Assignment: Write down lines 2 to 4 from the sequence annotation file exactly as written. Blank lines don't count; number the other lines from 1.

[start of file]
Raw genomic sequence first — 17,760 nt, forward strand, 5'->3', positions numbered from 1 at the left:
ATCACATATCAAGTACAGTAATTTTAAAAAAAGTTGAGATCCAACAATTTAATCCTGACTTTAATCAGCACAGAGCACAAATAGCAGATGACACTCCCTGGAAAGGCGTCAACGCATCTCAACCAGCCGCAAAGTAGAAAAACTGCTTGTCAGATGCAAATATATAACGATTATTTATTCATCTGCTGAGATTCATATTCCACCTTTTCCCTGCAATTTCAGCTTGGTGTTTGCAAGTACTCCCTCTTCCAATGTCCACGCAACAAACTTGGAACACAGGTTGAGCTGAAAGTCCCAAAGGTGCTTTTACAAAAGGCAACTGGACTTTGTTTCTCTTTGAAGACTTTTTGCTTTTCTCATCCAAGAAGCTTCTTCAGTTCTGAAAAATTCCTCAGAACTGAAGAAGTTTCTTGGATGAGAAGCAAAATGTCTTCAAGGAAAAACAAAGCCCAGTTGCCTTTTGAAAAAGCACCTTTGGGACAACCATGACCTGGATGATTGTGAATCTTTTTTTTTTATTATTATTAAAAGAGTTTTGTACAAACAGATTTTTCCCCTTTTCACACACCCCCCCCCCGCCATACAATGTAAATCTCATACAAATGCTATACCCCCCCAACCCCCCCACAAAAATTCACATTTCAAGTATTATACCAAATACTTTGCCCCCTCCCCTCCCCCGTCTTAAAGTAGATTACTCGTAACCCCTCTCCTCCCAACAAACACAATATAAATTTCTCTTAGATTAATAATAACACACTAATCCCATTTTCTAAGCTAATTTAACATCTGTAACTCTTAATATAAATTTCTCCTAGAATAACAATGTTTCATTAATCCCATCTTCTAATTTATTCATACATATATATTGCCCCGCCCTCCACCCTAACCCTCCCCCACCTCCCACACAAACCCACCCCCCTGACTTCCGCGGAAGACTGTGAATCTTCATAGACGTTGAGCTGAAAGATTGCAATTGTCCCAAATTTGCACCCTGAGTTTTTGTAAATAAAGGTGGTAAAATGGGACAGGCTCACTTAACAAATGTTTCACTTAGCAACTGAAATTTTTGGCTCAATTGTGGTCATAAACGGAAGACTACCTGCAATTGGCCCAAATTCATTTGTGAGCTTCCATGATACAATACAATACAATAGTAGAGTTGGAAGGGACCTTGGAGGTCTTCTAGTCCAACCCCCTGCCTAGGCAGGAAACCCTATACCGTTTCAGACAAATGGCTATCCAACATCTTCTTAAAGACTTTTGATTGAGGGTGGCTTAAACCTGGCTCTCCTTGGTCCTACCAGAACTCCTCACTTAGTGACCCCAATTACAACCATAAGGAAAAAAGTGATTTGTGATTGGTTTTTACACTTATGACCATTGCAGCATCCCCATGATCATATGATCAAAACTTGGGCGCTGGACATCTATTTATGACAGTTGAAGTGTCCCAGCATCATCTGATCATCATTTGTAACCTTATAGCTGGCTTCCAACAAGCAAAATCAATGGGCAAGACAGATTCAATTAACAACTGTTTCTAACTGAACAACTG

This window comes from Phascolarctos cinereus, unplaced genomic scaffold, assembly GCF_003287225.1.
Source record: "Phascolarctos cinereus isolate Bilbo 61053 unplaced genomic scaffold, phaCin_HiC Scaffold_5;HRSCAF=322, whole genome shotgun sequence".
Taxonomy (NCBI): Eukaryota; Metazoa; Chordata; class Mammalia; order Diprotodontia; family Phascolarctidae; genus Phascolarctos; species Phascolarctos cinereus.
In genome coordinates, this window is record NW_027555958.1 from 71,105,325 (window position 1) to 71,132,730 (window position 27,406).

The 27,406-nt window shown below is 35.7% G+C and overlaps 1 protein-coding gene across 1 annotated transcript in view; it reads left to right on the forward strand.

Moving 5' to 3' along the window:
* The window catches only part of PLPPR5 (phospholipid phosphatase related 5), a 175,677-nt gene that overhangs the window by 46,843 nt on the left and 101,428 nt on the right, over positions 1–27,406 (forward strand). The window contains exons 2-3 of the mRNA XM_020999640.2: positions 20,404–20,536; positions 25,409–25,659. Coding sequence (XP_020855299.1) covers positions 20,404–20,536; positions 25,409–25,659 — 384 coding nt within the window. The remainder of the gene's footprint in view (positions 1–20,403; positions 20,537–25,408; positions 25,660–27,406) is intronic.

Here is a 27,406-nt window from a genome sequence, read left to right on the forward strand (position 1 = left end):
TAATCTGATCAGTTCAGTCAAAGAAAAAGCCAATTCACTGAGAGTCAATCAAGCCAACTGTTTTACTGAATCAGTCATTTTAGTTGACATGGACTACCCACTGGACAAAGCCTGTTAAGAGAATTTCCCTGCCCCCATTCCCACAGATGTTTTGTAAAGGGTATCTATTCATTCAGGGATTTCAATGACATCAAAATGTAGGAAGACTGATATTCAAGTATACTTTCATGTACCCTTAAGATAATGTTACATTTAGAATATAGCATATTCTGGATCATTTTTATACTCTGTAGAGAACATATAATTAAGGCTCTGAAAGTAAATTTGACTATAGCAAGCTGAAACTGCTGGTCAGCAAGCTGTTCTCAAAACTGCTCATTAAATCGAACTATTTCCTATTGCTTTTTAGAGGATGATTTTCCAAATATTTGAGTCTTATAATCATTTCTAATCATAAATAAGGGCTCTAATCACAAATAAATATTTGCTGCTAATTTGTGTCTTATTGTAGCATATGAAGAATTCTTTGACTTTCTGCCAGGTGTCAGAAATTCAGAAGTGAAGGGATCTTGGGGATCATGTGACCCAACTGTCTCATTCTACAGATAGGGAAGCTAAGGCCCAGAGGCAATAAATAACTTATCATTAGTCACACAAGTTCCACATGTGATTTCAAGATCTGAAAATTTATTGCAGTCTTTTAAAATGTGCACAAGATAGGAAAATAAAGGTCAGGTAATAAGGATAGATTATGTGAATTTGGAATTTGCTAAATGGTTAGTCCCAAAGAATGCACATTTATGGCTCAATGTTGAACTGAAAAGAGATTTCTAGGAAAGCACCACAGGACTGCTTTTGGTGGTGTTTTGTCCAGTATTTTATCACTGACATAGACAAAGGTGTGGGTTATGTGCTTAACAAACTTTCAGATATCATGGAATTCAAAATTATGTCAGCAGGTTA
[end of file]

ATCACATATCAAGTACAGTAATTTTAAAAAAAGTTGAGATCCAACAATTTAATCCTGACTTTAATCAGCACAGAGCACAAATAGCAGATGACACTCCCTGGAAAGGCGTCAACGCATCTCAACCAGCCGCAAAGTAGAAAAACTGCTTGTCAGATGCAAATATATAACGATTATTTATTCATCTGCTGAGATTCATATTCCACCTTTTCCCTGCAATTTCAGCTTGGTGTTTGCAAGTACTCCCTCTTCCAATGTCCACGCAACAAACTTGGAACACAGGTTGAGCTGAAAGTCCCAAAGGTGCTTTTACAAAAGGCAACTGGACTTTGTTTCTCTTTGAAGACTTTTTGCTTTTCTCATCCAAGAAGCTTCTTCAGTTCTGAAAAATTCCTCAGAACTGAAGAAGTTTCTTGGATGAGAAGCAAAATGTCTTCAAGGAAAAACAAAGCCCAGTTGCCTTTTGAAAAAGCACCTTTGGGACAACCATGACCTGGATGATTGTGAATCTTTTTTTTTTATTATTATTAAAAGAGTTTTGTACAAACAGATTTTTCCCCTTTTCACACACCCCCCCCCCGCCATACAATGTAAATCTCATACAAATGCTATACCCCCCCAACCCCCCCACAAAAATTCACATTTCAAGTATTATACCAAATACTTTGCCCCCTCCCCTCCCCCGTCTTAAAGTAGATTACTCGTAACCCCTCTCCTCCCAACAAACACAATATAAATTTCTCTTAGATTAATAATAACACACTAATCCCATTTTCTAAGCTAATTTAACATCTGTAACTCTTAATATAAATTTCTCCTAGAATAACAATGTTTCATTAATCCCATCTTCTAATTTATTCATACATATATATTGCCCCGCCCTCCACCCTAACCCTCCCCCACCTCCCACACAAACCCACCCCCCTGACTTCCGCGGAAGACTGTGAATCTTCATAGACGTTGAGCTGAAAGATTGCAATTGTCCCAAATTTGCACCCTGAGTTTTTGTAAATAAAGGTGGTAAAATGGGACAGGCTCACTTAACAAATGTTTCACTTAGCAACTGAAATTTTTGGCTCAATTGTGGTCATAAACGGAAGACTACCTGCAATTGGCCCAAATTCATTTGTGAGCTTCCATGATACAATACAATACAATAGTAGAGTTGGAAGGGACCTTGGAGGTCTTCTAGTCCAACCCCCTGCCTAGGCAGGAAACCCTATACCGTTTCAGACAAATGGCTATCCAACATCTTCTTAAAGACTTTTGATTGAGGGTGGCTTAAACCTGGCTCTCCTTGGTCCTACCAGAACTCCTCACTTAGTGACCCCAATTACAACCATAAGGAAAAAAGTGATTTGTGATTGGTTTTTACACTTATGACCATTGCAGCATCCCCATGATCATATGATCAAAACTTGGGCGCTGGACATCTATTTATGACAGTTGAAGTGTCCCAGCATCATCTGATCATCATTTGTAACCTTATAGCTGGCTTCCAACAAGCAAAATCAATGGGCAAGACAGATTCAATTAACAACTGTTTCTAACTGAACAACTG

This window comes from Phascolarctos cinereus, unplaced genomic scaffold, assembly GCF_003287225.1.
Source record: "Phascolarctos cinereus isolate Bilbo 61053 unplaced genomic scaffold, phaCin_HiC Scaffold_5;HRSCAF=322, whole genome shotgun sequence".